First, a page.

Meta’s Twitter rival Threads saw a lot of early success, becoming the fastest ever app to pass 150 million downloads. But if it’s to slow down the 50% drop in daily active users (as noted by SimilarWeb), it needs some upgrades – and according to a leak, three big ones could be coming soon.
The social media platform is far from terrible as it is, but many users are already starting to notice that it feels like something of a Twitter Lite – with it lacking key features found on other micro-blogging platforms. Some necessary improvements could be on the way soon, however, with Insider sharing details (via a paywalled article) of a leaked Meta document that outlined three upcoming features: direct messaging, Trends & Topics, and improved search.
It’s not all sunshine and roses for the social media platform, though, with the introduction of rate limits irking some Threads users – and making the site look a little hypocritical in a few people’s eyes. That said you might not want to leave Threads too soon, as its rate limits are a little different to the ones Twitter imposed earlier this month.
More on that later, but firstly here are the three features rumored to be coming to Threads, according to that leak:
1. Direct messaging
Despite Instagram CEO Adam Mosseri stating in an interview with The Verge published on July 6 that “to start, we don’t want to do any DMs,” direct messaging was one of the upcoming features shared in the leaked Threads document. Mosseri noted in the interview that people are starting to experience “inbox fatigue” DMs are a vital part of the Twitter experience for many users, but to be a true rival Threads will need the feature.
While many people use microblogging platforms to share random thoughts or life updates with friends, family, and their followers, they’re also a place for people to show off the amazing skills they have, find work opportunities, and share first-hand experiences of major events.
Threads DMs would not only allow people to keep in contact with friends and family on the app, but they should also give content creators the ability to message potential collaborators for a project or for journalists to contact sources for a story as easily as they can on Twitter – and make it easier for these people to transition fully to Threads.
It’s unclear what form Threads DMs will take – you may only be able to message other Threads users, or it could adopt the multi-platform approach used by other Meta apps – but whatever the system is it likely won’t be long before we can try it out for ourselves.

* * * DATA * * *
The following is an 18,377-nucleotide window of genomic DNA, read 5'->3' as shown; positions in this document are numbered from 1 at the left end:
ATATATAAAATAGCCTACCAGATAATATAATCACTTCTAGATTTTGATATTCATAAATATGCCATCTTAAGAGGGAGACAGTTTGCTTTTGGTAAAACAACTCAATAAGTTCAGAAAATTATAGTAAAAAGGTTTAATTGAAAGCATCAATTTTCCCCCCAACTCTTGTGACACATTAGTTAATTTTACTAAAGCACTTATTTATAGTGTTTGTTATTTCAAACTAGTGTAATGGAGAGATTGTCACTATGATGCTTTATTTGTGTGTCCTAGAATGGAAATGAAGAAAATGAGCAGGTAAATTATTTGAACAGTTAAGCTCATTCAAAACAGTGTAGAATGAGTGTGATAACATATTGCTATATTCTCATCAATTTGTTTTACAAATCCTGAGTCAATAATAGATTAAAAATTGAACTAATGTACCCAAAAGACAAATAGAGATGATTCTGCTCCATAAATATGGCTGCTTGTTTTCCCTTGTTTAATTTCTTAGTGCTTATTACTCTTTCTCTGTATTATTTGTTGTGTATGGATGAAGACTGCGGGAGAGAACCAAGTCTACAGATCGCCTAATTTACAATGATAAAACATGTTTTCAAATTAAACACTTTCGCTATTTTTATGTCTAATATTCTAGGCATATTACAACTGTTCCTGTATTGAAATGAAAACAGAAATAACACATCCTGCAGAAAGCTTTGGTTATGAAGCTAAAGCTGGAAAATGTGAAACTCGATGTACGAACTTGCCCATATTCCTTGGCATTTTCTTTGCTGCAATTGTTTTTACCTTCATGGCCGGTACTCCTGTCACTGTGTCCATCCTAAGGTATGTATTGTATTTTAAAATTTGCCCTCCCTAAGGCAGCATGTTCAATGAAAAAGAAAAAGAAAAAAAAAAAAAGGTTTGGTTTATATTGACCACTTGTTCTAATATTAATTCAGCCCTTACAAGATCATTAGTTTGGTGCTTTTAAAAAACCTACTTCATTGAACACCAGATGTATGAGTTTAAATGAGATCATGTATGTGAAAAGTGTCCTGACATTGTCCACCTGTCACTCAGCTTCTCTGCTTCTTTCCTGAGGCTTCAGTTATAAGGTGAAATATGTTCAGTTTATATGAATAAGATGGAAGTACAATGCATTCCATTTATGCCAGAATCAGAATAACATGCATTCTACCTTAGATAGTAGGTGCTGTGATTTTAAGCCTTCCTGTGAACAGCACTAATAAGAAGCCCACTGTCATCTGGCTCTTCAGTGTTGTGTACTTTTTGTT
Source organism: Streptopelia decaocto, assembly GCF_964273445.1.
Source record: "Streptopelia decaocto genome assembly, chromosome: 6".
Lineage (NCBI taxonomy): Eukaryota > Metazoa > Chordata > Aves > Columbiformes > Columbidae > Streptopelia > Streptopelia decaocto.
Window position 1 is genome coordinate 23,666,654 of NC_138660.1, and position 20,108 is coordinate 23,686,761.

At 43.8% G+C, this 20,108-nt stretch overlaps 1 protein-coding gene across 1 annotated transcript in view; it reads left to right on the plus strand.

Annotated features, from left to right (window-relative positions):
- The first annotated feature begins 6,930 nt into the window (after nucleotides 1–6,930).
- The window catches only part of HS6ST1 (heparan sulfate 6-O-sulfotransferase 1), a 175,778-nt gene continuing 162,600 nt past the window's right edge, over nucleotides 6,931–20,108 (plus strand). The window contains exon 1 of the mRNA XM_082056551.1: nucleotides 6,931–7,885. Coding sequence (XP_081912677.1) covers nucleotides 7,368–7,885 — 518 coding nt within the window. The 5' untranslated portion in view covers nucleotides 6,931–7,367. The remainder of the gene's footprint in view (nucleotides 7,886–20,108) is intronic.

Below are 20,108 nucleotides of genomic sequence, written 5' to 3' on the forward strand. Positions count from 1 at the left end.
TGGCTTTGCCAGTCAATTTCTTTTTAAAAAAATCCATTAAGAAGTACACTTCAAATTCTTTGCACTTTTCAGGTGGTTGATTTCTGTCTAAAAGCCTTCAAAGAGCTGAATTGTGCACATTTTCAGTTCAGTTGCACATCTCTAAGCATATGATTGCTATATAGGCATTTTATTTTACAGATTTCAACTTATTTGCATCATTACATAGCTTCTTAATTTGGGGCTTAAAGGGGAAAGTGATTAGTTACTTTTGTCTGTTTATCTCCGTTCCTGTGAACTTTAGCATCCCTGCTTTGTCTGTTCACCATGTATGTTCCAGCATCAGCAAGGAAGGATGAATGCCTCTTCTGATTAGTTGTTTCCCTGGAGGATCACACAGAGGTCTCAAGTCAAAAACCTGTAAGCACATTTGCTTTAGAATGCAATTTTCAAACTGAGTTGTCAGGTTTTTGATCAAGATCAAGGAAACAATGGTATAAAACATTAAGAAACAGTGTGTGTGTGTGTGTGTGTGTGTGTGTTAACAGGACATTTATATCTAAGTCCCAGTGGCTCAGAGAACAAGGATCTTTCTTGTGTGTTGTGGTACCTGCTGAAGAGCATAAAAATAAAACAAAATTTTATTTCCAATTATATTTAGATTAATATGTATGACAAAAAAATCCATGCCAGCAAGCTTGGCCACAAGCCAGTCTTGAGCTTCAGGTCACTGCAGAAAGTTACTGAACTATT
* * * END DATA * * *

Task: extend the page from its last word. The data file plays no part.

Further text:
2. Trends & Topics
For people that like keeping abreast of current affairs across a range of topics – be it politics, science, sport. Fashion or anything in between – Twitter’s Trending tab is a vital source. It provides you with an easy-to-access list of all of the biggest topics for users on the platform, and while it can sometimes feel a little random, it can also provide a lot of insight into what’s happening in the world right now.
Threads is apparently getting its own Trends & Topics feature soon too according to the leaked document shared by Insider, and hopefully, it’ll provide a similar experience to the one Twitter users are familiar with.
3. Improved search
One of the most annoying things about Threads is that the search feature only lets you look up account names – making it hard to seek out accounts and content that you aren’t already familiar with or are recommended by the algorithm. Improved search tools are apparently on the way though, and should solve this issue.
The leaked document doesn’t explain how Threads’ search tool will be improved but we suspect it’ll allows users to seek out Topics (which are being added soon) as well as account names. This would mean that whether a Topic is trending or not you can find Threads posts related to the content you’re interested in, and should make it easier to curate your timeline.
In less good news: rate limits
Yes, you read that right. Rate limits – the infuriating Twitter change that helped convince people to try Threads when it launched – are being used by Meta’s platform now too after Mosseri confirmed this in a post on Threads on Monday, July 17. That said, it’s something of an apples and oranges situation even if the term being used is the same.
Unlike Twitter, it appears that Meta is only putting restrictions on accounts it believes are run by spammers rather than limiting everyone (even if they pay up) as Twitter has done. Additionally, if you’re incorrectly targeted by Threads you can go through a verification process to lift the limits – though users who have done this say it can take a few days.
This is certainly annoying and may convince people to ditch Threads as well, but at least it’s not quite as bad as the restrictions imposed by Twitter.
Sticking with Threads? Here are 7 things you need to know about Instagram’s Twitter killer and our guide for How to use Threads so you can get to grips with Instagram’s Twitter rival.